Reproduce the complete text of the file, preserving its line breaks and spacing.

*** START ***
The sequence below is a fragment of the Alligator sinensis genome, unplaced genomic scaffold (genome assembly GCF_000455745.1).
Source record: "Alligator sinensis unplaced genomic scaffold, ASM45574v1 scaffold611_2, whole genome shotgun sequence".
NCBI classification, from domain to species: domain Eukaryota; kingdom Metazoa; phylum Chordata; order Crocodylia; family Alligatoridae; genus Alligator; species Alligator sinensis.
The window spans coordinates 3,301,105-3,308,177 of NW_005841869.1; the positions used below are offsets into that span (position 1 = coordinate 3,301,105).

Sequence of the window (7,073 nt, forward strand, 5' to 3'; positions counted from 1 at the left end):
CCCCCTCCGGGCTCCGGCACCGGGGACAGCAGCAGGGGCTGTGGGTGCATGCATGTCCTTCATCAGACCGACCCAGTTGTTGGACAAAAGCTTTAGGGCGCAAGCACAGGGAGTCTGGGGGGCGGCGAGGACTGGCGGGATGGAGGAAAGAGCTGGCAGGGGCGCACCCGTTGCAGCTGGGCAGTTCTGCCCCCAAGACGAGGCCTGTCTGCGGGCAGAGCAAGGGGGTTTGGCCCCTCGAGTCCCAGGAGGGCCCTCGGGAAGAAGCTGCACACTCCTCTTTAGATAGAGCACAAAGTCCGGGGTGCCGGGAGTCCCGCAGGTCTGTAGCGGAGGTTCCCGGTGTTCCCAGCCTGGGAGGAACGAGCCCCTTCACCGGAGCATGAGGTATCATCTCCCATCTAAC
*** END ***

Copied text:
The sequence below is a fragment of the Alligator sinensis genome, unplaced genomic scaffold (genome assembly GCF_000455745.1).
Source record: "Alligator sinensis unplaced genomic scaffold, ASM45574v1 scaffold611_2, whole genome shotgun sequence".
NCBI classification, from domain to species: domain Eukaryota; kingdom Metazoa; phylum Chordata; order Crocodylia; family Alligatoridae; genus Alligator; species Alligator sinensis.
The window spans coordinates 3,301,105-3,308,177 of NW_005841869.1; the positions used below are offsets into that span (position 1 = coordinate 3,301,105).

Sequence of the window (7,073 nt, forward strand, 5' to 3'; positions counted from 1 at the left end):
CCCCCTCCGGGCTCCGGCACCGGGGACAGCAGCAGGGGCTGTGGGTGCATGCATGTCCTTCATCAGACCGACCCAGTTGTTGGACAAAAGCTTTAGGGCGCAAGCACAGGGAGTCTGGGGGGCGGCGAGGACTGGCGGGATGGAGGAAAGAGCTGGCAGGGGCGCACCCGTTGCAGCTGGGCAGTTCTGCCCCCAAGACGAGGCCTGTCTGCGGGCAGAGCAAGGGGGTTTGGCCCCTCGAGTCCCAGGAGGGCCCTCGGGAAGAAGCTGCACACTCCTCTTTAGATAGAGCACAAAGTCCGGGGTGCCGGGAGTCCCGCAGGTCTGTAGCGGAGGTTCCCGGTGTTCCCAGCCTGGGAGGAACGAGCCCCTTCACCGGAGCATGAGGTATCATCTCCCATCTAAC